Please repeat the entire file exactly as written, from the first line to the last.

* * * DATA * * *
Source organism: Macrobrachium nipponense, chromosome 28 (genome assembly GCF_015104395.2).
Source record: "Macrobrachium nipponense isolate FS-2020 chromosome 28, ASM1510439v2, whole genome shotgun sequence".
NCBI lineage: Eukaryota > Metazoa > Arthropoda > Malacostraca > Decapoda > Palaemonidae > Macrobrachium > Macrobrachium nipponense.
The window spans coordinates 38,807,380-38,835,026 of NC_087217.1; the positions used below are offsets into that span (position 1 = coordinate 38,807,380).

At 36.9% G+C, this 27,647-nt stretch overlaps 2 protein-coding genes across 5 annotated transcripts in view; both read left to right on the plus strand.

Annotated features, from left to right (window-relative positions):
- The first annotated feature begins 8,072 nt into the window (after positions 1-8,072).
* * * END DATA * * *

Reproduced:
Source organism: Macrobrachium nipponense, chromosome 28 (genome assembly GCF_015104395.2).
Source record: "Macrobrachium nipponense isolate FS-2020 chromosome 28, ASM1510439v2, whole genome shotgun sequence".
NCBI lineage: Eukaryota > Metazoa > Arthropoda > Malacostraca > Decapoda > Palaemonidae > Macrobrachium > Macrobrachium nipponense.
The window spans coordinates 38,807,380-38,835,026 of NC_087217.1; the positions used below are offsets into that span (position 1 = coordinate 38,807,380).

At 36.9% G+C, this 27,647-nt stretch overlaps 2 protein-coding genes across 5 annotated transcripts in view; both read left to right on the plus strand.

Annotated features, from left to right (window-relative positions):
- The first annotated feature begins 8,072 nt into the window (after positions 1-8,072).